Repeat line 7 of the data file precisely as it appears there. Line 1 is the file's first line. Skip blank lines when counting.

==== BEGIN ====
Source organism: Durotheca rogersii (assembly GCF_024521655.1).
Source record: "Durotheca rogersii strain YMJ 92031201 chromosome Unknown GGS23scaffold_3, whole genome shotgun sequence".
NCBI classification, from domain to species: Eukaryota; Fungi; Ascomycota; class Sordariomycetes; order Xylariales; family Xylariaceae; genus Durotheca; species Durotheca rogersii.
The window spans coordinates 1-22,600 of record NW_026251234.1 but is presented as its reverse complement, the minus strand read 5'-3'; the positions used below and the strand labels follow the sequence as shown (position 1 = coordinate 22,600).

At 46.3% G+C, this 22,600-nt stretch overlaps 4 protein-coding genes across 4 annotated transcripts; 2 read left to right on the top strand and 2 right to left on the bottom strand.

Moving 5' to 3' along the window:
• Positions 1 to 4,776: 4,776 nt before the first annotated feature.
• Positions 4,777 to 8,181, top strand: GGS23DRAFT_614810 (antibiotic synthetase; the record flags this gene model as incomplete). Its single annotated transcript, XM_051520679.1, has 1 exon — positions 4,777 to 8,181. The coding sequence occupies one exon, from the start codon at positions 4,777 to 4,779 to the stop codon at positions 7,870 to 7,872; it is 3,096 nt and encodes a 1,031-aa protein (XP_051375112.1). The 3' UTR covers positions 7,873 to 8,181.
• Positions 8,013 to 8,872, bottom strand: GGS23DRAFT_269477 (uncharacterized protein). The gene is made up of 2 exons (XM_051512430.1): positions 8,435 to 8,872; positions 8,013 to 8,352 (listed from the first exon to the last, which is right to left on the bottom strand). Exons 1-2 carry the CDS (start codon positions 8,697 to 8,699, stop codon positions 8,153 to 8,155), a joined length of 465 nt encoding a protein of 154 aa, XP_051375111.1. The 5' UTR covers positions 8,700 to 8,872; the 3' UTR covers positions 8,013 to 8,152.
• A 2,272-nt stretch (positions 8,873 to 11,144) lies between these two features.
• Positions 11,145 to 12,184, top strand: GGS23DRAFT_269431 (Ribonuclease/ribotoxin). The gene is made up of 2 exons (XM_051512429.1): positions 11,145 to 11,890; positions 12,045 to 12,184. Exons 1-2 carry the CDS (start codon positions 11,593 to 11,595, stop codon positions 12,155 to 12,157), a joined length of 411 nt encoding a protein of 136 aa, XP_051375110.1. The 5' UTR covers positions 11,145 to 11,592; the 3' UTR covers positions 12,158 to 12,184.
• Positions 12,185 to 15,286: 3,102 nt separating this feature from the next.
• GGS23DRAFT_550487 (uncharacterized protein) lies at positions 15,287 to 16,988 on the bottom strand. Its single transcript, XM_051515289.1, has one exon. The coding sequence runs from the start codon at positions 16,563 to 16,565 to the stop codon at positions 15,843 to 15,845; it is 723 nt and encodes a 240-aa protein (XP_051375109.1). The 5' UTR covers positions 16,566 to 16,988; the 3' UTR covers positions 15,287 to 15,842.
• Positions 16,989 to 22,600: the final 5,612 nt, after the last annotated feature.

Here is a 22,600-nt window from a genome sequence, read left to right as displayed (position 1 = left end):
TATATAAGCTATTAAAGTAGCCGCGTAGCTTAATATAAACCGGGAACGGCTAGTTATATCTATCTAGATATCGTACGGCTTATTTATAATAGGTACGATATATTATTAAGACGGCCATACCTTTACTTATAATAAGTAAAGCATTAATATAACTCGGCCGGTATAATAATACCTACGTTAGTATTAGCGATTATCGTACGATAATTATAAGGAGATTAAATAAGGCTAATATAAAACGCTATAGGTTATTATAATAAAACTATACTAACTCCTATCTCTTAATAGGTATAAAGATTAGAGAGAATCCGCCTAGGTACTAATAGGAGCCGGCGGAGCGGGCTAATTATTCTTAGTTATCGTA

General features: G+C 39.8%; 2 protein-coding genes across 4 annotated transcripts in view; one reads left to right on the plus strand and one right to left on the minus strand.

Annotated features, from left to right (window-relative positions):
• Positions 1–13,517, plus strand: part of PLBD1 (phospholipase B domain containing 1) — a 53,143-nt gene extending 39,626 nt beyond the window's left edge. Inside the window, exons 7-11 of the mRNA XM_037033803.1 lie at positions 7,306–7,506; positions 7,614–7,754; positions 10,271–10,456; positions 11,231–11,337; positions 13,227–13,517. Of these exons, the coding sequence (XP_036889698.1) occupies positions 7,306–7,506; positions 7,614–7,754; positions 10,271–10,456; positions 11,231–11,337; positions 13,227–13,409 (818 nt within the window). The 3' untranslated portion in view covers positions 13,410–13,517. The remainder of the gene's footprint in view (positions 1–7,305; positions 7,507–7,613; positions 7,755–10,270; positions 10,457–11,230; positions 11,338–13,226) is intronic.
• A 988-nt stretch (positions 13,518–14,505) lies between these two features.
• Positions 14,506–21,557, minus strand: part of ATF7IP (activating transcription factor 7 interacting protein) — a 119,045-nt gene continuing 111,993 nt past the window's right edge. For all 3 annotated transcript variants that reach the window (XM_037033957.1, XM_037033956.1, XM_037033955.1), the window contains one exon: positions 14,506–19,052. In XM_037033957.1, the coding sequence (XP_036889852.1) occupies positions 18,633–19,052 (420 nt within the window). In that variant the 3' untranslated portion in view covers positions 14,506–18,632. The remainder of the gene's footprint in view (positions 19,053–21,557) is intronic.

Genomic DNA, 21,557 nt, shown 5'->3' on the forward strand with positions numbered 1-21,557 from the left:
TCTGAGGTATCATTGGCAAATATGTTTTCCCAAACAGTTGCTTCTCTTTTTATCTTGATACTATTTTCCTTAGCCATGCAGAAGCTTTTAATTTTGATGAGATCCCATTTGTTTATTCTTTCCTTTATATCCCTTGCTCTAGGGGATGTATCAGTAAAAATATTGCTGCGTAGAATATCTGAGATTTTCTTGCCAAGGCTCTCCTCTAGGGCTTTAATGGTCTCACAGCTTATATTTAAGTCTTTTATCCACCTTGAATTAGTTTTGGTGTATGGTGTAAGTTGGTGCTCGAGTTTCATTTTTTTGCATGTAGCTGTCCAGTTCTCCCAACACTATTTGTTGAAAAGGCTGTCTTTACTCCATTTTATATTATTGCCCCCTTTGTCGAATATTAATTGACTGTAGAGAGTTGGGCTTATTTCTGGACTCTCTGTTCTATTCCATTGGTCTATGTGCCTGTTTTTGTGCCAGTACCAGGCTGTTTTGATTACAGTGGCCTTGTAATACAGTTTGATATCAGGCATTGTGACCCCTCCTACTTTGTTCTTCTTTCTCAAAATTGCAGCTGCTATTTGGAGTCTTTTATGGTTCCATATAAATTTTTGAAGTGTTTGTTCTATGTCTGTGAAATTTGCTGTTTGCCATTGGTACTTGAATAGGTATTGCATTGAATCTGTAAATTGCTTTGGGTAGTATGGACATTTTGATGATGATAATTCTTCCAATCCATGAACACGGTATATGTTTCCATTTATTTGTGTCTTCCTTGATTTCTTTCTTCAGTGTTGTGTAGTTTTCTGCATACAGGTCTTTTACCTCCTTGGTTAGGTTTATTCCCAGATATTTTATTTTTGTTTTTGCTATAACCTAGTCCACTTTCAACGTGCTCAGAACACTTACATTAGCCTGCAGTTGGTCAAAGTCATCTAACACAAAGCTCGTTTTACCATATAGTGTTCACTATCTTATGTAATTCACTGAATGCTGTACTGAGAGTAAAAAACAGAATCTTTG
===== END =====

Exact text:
• Positions 1 to 4,776: 4,776 nt before the first annotated feature.